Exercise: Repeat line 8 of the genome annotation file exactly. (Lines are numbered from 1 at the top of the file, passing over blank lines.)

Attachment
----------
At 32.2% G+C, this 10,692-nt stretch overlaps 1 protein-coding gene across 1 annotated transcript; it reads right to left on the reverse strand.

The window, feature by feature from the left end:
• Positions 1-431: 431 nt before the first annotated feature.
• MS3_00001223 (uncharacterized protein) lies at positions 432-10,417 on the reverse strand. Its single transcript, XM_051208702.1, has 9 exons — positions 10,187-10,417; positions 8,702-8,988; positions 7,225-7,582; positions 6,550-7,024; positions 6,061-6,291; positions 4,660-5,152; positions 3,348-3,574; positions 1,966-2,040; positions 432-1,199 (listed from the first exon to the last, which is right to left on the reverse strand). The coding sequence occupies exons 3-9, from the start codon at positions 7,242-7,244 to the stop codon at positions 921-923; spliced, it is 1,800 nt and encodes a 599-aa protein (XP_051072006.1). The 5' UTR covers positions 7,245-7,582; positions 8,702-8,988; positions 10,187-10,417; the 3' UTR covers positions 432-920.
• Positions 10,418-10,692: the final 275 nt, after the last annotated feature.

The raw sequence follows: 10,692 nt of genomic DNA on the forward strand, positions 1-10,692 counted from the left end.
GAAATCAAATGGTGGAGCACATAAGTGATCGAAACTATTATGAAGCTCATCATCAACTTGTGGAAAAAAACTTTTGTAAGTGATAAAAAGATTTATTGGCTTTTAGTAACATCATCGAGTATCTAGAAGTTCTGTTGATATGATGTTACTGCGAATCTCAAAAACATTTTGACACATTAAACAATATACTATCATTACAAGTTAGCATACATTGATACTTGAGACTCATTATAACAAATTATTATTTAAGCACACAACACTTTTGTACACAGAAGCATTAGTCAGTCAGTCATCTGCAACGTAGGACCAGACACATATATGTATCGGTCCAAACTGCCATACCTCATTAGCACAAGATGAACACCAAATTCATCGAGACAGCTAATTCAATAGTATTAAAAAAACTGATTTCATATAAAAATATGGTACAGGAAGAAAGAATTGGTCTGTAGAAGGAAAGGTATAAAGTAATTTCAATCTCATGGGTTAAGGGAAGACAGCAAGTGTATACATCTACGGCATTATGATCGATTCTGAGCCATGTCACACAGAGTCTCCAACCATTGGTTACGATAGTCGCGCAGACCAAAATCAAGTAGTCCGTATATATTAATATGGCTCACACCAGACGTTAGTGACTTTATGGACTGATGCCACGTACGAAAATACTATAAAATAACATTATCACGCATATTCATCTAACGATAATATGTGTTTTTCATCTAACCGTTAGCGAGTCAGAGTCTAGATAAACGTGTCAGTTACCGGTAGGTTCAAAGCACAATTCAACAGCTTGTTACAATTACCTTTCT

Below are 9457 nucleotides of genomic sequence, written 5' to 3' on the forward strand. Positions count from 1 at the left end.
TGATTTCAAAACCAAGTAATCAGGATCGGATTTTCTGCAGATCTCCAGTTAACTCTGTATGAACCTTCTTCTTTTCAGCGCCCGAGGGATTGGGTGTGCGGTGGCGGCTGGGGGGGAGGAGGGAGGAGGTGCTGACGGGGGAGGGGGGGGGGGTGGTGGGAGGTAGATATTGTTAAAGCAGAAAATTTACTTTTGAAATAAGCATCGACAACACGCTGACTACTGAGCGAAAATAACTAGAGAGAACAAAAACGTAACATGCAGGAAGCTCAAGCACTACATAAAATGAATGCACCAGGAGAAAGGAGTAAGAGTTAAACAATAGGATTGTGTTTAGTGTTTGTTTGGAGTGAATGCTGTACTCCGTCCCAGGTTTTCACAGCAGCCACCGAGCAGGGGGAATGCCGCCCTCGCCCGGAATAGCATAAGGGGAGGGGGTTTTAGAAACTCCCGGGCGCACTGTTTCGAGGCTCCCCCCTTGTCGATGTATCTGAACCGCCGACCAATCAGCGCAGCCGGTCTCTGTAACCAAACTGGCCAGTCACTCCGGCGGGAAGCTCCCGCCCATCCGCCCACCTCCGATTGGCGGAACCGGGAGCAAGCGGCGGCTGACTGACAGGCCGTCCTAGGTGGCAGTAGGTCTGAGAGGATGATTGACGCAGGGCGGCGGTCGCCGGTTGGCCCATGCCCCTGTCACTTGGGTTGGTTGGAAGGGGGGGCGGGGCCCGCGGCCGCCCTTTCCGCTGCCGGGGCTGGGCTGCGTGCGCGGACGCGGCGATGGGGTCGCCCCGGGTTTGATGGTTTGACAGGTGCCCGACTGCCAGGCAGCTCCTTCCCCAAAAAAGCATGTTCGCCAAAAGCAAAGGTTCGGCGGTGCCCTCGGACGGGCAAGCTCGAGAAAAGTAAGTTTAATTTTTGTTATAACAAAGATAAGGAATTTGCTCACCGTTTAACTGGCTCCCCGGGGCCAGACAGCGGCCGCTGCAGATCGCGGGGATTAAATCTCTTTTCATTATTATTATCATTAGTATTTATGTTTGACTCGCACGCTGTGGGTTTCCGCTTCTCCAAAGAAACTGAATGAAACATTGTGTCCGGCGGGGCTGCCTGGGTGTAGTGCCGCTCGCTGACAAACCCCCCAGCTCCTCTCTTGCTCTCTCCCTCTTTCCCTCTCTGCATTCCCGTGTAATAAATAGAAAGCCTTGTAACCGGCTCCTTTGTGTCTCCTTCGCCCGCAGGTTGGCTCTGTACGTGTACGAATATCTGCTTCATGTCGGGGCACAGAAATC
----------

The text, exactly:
Below are 9457 nucleotides of genomic sequence, written 5' to 3' on the forward strand. Positions count from 1 at the left end.